Kids don’t know their own strength, and many are never taught at a young age that the foundational construct of a throw begins in their legs. This leads them to drop their arms as they try to create a whipping action with their body to get more speed behind their throw, and it places a lot of unnecessary stress on their elbows and shoulders.

This is by far the biggest problem I consistently see at every single level in youth baseball, and here is a good video describing this widespread issue and the very simple steps to fix it.

Parents and coaches, I beg you, if you see your kid throwing with their elbow below their shoulder, stop everything that you are doing and work on proper throwing mechanics before you move on to anything more complex. If you don’t, you may be setting your child up for major elbow surgery in the next ten years.

One large sports medicine practice in Alabama reports that Tommy John surgeries rose from thirty percent to fifty percent of all high school and youth pitchers they saw for an elbow injury between 2006 and 2020, and my own anecdotal experience is that more youth pitchers are exiting more games with arm pain now.

The longer you let kids throw improperly, the more difficult it will be to fix as they develop muscle memory that gets them into poor habits, and the more likely it is that they will suffer serious arm injuries as a result.

We Need a Mindset Shift Too

Perhaps the most common phrase us baseball coaches tell our pitchers is to “throw strikes.” This speaks to the central strategy of baseball, but watching this injury epidemic wash over youth and Major League Baseball has made me believe this is the wrong mental approach. We must zoom out in our thinking.

We should tell pitchers their job is to throw one hundred pitches every five days.

When you tell a pitcher to throw strikes, they’re thinking about the next pitch, and it often leads to a maximum effort throw. Repeat this process a hundred times and you can see how it leads to injury, especially if they have bad mechanics.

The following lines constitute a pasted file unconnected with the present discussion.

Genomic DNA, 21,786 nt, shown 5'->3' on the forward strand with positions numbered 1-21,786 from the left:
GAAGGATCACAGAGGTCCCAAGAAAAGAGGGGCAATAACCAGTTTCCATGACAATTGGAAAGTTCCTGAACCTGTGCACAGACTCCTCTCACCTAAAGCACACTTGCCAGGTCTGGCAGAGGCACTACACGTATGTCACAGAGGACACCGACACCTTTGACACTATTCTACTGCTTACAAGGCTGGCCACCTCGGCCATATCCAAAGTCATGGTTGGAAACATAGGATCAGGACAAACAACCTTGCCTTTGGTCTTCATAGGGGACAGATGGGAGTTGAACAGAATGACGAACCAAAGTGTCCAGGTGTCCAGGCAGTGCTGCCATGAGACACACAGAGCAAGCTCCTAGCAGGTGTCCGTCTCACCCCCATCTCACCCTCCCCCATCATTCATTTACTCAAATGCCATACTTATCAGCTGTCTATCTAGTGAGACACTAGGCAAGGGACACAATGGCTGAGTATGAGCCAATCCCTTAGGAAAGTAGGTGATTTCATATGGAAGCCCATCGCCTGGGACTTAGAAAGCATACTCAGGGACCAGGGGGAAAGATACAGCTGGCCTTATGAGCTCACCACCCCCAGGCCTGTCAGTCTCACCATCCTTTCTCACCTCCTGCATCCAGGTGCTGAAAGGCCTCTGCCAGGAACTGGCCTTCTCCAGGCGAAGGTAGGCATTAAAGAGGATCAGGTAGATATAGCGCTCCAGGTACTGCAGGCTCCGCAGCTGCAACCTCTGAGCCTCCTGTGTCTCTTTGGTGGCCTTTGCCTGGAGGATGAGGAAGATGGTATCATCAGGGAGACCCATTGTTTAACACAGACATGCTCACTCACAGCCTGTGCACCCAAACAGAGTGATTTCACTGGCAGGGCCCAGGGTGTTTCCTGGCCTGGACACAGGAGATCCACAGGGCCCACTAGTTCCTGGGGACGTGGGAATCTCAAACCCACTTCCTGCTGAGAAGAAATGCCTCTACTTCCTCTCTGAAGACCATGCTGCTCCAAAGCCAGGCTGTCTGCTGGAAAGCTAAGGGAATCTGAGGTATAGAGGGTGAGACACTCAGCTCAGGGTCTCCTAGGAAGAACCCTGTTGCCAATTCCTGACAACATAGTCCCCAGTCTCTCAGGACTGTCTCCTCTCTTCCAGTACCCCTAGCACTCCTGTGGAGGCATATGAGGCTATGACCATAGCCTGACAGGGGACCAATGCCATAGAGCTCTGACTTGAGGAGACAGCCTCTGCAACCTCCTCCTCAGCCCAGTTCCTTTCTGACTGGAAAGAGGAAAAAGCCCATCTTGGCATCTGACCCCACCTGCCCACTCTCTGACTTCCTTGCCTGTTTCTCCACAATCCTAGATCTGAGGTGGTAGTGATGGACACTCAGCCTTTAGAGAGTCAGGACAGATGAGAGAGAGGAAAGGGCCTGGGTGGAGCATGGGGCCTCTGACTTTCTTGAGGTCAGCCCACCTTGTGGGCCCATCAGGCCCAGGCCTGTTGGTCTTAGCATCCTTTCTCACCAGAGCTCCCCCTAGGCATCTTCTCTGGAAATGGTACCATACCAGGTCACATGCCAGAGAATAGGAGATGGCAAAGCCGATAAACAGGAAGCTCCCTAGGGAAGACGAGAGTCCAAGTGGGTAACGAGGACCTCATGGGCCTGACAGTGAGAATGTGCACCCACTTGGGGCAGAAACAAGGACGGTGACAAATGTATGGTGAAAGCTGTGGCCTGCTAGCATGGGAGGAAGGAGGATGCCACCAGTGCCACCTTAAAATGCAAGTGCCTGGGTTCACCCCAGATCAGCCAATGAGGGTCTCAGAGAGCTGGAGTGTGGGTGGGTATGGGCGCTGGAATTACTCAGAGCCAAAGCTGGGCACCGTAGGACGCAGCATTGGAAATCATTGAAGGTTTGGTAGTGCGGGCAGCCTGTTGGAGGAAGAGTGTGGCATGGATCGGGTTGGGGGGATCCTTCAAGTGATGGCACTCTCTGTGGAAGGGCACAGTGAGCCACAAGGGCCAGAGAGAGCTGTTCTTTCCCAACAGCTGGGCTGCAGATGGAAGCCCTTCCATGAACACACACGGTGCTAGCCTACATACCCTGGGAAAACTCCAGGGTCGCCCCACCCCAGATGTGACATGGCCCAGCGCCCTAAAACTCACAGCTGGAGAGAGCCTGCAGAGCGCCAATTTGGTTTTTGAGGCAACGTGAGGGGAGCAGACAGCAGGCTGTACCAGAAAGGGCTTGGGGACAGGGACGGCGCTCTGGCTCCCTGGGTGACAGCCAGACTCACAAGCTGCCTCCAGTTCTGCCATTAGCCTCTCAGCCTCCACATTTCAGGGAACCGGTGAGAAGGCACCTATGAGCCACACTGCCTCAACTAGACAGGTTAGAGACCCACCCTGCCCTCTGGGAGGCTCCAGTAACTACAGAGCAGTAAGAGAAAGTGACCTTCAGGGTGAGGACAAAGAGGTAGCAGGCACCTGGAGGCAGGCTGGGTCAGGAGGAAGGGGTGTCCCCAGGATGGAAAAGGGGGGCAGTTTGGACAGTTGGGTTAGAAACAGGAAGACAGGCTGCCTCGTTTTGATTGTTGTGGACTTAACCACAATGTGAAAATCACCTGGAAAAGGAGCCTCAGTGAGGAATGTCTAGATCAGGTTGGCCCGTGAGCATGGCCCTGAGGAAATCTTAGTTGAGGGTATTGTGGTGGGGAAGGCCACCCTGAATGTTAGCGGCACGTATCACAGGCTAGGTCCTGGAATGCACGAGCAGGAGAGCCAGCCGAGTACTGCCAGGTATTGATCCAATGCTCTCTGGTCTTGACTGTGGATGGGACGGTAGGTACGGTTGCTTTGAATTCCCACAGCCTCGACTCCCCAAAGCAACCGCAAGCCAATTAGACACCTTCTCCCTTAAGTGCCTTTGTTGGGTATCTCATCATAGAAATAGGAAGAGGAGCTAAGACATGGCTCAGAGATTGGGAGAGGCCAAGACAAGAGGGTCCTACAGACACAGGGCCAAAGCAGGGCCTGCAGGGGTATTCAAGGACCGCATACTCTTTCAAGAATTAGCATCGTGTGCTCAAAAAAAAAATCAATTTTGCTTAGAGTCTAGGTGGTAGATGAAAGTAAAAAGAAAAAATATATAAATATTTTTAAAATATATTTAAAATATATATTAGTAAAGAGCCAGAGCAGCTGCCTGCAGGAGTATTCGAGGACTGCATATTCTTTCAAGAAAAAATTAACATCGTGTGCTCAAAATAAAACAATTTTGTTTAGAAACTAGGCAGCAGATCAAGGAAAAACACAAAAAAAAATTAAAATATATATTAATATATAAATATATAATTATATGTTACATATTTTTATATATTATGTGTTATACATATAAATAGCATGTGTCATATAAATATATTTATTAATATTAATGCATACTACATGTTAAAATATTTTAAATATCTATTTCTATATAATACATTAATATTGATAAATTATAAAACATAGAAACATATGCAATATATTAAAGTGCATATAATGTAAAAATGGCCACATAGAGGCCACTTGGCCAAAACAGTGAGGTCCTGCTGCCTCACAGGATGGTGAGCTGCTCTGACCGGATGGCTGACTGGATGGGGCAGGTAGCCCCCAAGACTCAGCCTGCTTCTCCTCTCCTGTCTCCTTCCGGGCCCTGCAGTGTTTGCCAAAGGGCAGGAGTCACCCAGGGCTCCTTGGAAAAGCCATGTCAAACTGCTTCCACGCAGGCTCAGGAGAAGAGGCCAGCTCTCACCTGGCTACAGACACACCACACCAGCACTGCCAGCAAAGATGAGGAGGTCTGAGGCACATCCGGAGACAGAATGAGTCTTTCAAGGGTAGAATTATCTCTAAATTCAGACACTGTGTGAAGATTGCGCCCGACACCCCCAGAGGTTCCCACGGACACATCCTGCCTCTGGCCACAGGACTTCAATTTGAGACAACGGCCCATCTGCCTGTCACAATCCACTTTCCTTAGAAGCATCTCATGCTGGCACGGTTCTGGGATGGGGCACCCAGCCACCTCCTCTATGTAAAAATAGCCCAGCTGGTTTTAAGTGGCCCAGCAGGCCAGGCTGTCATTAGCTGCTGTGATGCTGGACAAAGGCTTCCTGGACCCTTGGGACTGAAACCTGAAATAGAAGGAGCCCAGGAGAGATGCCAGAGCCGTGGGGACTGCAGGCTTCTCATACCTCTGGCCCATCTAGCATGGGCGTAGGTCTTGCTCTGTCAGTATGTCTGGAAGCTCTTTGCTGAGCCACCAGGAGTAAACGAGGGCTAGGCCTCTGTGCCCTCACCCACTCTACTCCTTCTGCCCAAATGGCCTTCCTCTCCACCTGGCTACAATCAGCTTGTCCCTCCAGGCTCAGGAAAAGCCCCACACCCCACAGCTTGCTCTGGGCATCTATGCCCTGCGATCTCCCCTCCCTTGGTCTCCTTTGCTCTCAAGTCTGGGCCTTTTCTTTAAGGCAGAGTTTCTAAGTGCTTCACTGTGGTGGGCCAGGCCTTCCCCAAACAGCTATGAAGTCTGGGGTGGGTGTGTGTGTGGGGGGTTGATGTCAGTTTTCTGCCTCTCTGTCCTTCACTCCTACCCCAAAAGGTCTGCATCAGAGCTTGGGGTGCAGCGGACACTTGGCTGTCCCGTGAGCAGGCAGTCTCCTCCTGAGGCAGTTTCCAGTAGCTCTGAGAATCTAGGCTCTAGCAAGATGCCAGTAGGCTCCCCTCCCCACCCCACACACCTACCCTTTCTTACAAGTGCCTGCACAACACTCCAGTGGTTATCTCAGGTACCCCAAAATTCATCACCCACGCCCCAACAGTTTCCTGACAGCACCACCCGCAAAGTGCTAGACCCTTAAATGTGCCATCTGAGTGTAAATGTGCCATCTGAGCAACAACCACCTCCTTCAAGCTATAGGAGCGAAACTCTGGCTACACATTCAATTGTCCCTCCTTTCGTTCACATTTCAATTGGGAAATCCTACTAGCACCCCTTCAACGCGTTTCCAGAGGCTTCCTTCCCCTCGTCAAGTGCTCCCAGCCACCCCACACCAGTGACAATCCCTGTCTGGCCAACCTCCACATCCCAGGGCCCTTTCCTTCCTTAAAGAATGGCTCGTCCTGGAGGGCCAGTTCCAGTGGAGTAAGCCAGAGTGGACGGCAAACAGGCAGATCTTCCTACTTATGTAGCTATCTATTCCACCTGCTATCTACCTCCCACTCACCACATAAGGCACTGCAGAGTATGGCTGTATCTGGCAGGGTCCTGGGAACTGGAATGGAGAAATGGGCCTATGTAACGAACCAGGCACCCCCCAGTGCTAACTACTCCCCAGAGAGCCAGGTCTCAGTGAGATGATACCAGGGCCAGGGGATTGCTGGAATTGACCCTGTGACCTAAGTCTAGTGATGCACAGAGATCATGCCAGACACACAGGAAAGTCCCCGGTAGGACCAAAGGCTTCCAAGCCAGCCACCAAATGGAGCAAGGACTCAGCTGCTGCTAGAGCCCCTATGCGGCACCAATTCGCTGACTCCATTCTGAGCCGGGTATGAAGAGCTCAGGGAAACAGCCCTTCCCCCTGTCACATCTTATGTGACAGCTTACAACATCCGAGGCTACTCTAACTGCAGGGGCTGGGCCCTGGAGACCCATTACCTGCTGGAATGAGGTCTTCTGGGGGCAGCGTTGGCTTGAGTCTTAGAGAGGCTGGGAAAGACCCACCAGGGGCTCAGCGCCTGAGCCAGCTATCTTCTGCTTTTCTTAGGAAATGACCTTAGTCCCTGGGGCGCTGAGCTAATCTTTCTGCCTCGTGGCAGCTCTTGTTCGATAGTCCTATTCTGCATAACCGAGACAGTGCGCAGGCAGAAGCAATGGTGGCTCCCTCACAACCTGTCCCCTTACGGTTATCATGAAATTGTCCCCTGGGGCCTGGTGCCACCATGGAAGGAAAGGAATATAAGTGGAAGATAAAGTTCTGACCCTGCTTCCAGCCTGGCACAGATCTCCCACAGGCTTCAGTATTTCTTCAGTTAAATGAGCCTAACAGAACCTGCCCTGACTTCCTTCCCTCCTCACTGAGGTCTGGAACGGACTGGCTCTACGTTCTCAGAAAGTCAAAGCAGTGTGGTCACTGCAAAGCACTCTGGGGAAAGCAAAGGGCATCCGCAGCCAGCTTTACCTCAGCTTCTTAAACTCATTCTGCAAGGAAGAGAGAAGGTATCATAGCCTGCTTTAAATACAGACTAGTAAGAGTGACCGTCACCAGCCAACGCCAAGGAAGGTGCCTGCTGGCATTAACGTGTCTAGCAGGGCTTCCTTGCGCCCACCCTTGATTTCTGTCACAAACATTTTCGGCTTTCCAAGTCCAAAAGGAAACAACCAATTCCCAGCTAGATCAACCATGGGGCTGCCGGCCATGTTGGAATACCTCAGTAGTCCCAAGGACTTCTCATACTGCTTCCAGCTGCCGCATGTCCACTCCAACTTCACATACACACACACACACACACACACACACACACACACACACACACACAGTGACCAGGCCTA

Prior to our era of maximum velocity and maximum effort on every pitch, MLB did not have this kind of injury epidemic because starting pitchers had a more holistic and long-term view of their role in the sport. The goal was to pace yourself and try to throw 200+ innings in a season as much as it was to get the next batter out. Twenty years ago, MLB had twenty pitchers reach this classic 200-inning benchmark, but last year just five did.

Additionally, there are misplaced concerns on how these arm injuries are caused. Traditionally, parents are taught to never let their young kids throw curveballs and sliders as they require a more violent arm motion and can injure children who are still developing. There needs to be far more attention paid to kids trying to add speed to their fastballs. Studies have shown that fastballs are actually more harmful than curveballs to youth elbows and shoulders.

We need a mentality change at the youth level that will eventually flow upwards into MLB. Parents and coaches must be much more patient in developing their kids. Improving velocity is a very slow process that moves in tandem with your physical development. Generally speaking, boys are out of puberty by age 16, and this is where you can start to build up their velocity and add strength to their frame. Until then, parents and coaches should focus on teaching proper fundamentals and developing good habits, all while emphasizing a mental sea change that focuses on longevity and not pitch-to-pitch results. The future of baseball depends on it.